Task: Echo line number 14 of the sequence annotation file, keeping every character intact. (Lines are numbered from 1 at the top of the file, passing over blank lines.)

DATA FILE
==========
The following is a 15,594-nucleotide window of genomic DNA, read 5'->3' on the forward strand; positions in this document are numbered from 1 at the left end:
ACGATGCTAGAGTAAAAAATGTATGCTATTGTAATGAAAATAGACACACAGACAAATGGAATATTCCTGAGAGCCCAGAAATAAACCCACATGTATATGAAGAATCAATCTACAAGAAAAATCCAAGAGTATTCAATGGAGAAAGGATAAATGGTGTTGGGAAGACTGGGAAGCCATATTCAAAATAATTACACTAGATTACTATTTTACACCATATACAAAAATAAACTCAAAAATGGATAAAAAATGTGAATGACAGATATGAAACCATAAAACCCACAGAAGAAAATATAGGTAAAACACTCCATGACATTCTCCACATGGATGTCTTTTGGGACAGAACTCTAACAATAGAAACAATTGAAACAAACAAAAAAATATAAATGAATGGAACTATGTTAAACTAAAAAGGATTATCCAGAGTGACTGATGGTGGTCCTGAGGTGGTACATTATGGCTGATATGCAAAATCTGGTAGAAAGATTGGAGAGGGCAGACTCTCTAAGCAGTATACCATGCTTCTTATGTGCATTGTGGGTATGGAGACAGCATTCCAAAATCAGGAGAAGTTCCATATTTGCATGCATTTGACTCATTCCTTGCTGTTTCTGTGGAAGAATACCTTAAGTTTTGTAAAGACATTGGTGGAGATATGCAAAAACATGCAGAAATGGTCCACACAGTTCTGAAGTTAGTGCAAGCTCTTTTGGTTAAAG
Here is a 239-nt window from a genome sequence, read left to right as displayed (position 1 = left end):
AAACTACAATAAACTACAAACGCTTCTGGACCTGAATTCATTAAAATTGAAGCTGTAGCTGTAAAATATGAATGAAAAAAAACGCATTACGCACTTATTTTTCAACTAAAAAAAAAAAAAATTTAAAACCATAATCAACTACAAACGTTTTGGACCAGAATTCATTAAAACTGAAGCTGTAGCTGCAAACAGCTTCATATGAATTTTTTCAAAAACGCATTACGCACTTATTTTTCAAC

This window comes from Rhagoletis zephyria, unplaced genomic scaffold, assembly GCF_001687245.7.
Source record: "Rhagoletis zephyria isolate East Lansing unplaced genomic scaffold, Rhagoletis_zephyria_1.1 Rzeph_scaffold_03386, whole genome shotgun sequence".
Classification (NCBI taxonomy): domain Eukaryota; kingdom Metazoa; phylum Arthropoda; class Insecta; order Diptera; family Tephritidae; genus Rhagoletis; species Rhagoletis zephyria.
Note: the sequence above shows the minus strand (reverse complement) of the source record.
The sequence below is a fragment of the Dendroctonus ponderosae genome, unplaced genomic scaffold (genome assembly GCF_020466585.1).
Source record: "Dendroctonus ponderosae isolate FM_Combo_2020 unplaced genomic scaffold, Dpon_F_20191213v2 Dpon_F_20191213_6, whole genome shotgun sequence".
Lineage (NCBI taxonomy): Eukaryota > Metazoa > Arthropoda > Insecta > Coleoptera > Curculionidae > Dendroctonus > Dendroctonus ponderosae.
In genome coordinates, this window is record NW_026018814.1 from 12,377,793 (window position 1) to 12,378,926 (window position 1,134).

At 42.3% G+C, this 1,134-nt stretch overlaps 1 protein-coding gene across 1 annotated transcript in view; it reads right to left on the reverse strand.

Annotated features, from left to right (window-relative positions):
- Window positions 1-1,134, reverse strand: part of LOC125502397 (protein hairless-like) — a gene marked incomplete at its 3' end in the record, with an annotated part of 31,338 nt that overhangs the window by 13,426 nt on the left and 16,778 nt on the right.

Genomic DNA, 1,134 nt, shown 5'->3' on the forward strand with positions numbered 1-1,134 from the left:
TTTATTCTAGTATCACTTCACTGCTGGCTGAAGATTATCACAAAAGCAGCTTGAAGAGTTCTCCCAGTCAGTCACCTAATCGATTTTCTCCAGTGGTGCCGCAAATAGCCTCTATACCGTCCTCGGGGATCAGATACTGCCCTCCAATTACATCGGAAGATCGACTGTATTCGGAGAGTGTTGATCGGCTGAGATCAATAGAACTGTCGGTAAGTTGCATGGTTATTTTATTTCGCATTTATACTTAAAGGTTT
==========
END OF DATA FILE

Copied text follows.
Annotated features, from left to right (window-relative positions):